By Herb Billings
May 7, 2020
Just what does inventory accuracy mean in a retail environment? How is it calculated? Why is it important? These are a few of the questions I will answer in upcoming articles. Together we will dig deeper into the gory details in the coming weeks.
Inventory accuracy measures how closely the number of items in a retailer's system matches what actually exists in the stores at the SKU level.
Accurate inventory records are crucial for a successful omnichannel strategy. Inaccurate records lead directly to unhappy customers, lost sales, and wasted labor.
First let’s discuss the formula – we have seen a number of ways to calculate inventory accuracy. Our preferred method is the ratio of the sum of the absolute unit variances divided by the total store stock on hand units (SOH), subtracted from 1.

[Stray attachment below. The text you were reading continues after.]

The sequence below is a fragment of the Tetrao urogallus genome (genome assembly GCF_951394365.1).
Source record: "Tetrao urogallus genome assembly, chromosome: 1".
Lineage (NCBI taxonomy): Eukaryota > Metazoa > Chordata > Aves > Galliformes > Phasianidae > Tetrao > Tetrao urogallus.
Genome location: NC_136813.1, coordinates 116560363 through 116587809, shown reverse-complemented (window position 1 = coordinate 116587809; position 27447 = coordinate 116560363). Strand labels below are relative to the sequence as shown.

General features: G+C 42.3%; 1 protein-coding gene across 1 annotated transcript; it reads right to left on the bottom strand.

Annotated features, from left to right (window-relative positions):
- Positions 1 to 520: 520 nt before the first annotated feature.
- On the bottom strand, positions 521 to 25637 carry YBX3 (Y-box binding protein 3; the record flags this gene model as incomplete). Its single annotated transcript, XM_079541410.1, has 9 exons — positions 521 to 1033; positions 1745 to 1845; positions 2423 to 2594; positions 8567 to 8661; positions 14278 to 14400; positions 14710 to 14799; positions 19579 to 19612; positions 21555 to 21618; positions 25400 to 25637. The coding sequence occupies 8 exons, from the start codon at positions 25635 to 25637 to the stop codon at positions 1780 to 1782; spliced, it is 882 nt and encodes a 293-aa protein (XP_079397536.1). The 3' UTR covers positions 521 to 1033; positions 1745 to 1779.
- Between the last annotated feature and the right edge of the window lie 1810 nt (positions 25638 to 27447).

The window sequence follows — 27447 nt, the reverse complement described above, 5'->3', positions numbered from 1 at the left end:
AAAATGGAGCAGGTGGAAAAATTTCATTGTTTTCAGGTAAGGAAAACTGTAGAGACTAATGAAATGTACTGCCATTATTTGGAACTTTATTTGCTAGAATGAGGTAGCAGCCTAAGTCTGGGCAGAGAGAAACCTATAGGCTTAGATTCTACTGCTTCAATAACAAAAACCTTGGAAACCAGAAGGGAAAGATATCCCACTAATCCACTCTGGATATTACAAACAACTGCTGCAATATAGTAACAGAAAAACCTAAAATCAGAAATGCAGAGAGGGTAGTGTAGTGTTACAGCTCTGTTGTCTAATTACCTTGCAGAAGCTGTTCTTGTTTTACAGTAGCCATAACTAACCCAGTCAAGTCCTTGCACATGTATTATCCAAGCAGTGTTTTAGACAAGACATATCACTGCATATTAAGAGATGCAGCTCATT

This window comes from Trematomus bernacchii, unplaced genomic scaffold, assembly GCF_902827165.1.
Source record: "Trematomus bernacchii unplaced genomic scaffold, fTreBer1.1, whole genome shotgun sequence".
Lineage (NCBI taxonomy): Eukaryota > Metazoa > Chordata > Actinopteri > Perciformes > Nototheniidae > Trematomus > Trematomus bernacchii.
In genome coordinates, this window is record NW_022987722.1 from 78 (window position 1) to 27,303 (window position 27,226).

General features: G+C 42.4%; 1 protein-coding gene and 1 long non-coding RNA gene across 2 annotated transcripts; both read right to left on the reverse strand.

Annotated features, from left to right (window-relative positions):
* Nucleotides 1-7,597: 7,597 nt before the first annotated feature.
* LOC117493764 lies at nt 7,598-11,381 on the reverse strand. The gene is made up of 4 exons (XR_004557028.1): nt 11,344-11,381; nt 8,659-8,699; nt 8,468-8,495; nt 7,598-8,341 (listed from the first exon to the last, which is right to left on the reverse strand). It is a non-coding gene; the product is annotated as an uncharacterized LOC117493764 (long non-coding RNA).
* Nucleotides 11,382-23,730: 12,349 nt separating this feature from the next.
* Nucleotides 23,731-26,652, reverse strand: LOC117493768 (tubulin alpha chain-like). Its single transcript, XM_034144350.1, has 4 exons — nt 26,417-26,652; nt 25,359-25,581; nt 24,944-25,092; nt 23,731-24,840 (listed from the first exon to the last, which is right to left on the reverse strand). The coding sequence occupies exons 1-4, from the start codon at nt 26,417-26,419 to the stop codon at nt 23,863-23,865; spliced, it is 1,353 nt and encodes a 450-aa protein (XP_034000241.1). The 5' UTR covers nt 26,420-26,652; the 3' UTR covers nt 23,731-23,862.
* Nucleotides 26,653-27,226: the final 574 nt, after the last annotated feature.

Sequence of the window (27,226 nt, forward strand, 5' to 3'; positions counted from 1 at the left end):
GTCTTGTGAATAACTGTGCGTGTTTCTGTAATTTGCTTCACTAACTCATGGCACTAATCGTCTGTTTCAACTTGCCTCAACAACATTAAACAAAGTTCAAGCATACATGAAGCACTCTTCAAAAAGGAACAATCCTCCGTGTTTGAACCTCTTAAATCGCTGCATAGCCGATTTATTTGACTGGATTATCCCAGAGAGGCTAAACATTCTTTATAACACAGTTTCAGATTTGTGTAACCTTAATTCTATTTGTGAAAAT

Now let’s apply this to an example. As you can see, half of the SKUs have counts that match their SOH units. The other SKUs show variances with both overages and shortages. Using our formula above, the inventory accuracy % is 1 – (13 / 206) = .937 or 93.7%.
Why use absolute variance instead of net variance? Using a net variance here hides errors by treating an overage for one SKU as a fix for a shortage in another SKU. Since inventory accuracy is all about accuracy at the SKU level, we must use an absolute variance for full visibility.
Every retailer experiences inaccurate inventory records to some extent. Our clients execute tens of thousands of store counts with us each year. We find inventory accuracy percentages vary wildly between 20% and 97%, depending on the time between counts, market segment, and corporate culture.